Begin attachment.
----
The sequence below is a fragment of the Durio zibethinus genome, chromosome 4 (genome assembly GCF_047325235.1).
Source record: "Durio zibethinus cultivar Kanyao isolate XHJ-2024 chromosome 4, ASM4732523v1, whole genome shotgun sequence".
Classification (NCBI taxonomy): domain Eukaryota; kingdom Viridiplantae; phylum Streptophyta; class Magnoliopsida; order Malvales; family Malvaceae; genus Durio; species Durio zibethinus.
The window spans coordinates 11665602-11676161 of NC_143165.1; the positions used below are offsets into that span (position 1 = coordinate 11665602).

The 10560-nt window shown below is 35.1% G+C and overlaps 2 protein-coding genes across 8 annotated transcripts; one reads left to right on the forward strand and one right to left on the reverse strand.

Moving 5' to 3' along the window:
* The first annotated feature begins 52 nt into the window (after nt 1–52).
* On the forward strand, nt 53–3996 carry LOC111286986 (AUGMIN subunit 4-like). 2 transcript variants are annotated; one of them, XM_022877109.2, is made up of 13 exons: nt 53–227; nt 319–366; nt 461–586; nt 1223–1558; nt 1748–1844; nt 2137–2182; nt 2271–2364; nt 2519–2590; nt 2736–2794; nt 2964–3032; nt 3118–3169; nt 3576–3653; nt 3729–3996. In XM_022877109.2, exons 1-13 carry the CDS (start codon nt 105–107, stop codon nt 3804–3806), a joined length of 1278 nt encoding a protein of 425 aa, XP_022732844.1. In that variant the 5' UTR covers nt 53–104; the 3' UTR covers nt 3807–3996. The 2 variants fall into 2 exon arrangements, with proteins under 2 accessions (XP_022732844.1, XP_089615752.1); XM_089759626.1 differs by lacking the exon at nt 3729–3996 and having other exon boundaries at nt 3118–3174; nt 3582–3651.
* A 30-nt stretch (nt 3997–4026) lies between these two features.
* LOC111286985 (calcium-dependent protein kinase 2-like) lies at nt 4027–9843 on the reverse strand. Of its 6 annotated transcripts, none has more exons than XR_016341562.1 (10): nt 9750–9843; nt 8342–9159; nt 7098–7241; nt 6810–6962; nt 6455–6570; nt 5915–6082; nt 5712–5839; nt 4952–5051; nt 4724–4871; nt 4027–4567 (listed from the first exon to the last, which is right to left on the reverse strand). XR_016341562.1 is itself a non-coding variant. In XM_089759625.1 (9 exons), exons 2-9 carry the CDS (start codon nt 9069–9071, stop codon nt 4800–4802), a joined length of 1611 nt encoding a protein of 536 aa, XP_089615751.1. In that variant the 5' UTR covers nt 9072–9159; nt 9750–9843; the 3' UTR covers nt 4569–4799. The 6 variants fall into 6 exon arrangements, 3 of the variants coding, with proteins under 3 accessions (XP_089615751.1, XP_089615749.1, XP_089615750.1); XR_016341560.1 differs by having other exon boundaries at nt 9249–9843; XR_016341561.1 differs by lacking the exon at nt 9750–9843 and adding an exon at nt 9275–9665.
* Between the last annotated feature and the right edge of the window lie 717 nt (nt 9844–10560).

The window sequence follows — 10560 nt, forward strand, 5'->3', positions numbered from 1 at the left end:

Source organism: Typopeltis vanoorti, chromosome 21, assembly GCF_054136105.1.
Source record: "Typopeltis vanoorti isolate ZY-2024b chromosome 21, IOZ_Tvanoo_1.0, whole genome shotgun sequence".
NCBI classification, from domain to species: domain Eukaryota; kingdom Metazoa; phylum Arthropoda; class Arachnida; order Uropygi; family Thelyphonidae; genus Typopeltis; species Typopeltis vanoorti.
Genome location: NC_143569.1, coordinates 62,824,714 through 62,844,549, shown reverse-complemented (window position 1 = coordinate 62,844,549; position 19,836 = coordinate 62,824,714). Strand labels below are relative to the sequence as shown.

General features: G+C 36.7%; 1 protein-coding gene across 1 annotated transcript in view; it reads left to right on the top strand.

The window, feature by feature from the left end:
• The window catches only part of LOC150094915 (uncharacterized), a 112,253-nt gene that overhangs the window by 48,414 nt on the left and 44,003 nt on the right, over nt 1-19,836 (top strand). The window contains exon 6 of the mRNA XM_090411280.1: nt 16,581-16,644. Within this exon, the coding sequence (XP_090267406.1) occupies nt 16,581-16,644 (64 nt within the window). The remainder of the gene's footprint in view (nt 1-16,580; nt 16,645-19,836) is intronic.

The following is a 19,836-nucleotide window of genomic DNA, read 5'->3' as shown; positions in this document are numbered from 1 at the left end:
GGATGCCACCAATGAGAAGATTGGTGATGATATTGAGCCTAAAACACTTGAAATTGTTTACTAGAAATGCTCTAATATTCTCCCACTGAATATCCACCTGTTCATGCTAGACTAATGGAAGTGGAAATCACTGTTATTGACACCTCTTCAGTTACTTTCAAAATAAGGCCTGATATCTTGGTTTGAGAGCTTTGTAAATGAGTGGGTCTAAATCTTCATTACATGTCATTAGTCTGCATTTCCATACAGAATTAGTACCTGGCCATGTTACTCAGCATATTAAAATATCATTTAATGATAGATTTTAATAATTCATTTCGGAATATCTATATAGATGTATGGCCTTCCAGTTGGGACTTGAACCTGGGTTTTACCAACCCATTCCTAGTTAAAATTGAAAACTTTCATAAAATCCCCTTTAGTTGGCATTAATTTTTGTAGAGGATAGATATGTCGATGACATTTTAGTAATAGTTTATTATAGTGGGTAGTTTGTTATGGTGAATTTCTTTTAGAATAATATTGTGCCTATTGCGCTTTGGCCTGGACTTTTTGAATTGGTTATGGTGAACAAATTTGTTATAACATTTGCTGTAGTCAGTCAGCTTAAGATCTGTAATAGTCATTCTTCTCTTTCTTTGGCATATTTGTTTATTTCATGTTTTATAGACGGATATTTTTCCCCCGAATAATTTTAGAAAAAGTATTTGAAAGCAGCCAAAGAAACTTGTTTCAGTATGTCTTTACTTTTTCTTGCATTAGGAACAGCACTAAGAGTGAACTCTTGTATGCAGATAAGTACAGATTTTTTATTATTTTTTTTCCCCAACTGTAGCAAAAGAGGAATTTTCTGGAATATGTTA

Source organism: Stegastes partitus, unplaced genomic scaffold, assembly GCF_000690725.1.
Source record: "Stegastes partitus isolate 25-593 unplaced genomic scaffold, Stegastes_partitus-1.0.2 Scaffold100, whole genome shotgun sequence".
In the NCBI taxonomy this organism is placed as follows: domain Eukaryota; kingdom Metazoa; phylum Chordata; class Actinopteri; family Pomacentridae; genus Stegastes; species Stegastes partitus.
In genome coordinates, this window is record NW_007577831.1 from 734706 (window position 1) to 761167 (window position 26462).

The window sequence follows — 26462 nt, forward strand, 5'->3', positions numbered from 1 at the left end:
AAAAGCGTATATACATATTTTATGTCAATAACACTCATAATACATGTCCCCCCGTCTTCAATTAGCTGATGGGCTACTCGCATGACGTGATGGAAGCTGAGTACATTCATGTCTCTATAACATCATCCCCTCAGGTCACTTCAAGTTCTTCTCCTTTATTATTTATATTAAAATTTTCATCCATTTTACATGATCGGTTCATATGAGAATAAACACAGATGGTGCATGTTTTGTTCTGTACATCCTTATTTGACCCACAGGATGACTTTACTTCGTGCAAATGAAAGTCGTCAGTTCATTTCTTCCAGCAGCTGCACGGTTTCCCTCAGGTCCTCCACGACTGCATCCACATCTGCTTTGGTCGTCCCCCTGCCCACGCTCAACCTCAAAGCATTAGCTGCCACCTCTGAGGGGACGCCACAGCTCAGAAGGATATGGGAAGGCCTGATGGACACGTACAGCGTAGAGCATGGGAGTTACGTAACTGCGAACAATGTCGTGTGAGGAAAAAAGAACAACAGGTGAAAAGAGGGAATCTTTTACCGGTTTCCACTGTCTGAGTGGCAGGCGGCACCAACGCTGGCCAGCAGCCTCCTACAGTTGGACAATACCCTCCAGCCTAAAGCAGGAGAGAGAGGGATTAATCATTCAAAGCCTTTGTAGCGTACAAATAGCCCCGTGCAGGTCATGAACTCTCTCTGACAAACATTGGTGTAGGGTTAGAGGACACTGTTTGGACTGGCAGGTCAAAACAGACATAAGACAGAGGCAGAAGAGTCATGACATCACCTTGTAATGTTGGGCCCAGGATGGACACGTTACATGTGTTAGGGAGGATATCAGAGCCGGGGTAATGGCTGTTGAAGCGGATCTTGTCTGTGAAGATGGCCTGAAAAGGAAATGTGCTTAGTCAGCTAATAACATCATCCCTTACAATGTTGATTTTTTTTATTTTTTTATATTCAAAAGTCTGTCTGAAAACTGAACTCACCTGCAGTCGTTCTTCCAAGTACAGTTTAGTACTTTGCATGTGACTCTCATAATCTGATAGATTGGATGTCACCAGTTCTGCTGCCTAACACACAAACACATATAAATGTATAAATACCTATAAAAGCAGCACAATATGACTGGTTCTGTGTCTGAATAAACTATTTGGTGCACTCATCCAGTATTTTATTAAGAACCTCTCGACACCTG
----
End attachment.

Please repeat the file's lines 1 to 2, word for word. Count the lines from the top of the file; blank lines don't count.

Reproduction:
The sequence below is a fragment of the Durio zibethinus genome, chromosome 4 (genome assembly GCF_047325235.1).
Source record: "Durio zibethinus cultivar Kanyao isolate XHJ-2024 chromosome 4, ASM4732523v1, whole genome shotgun sequence".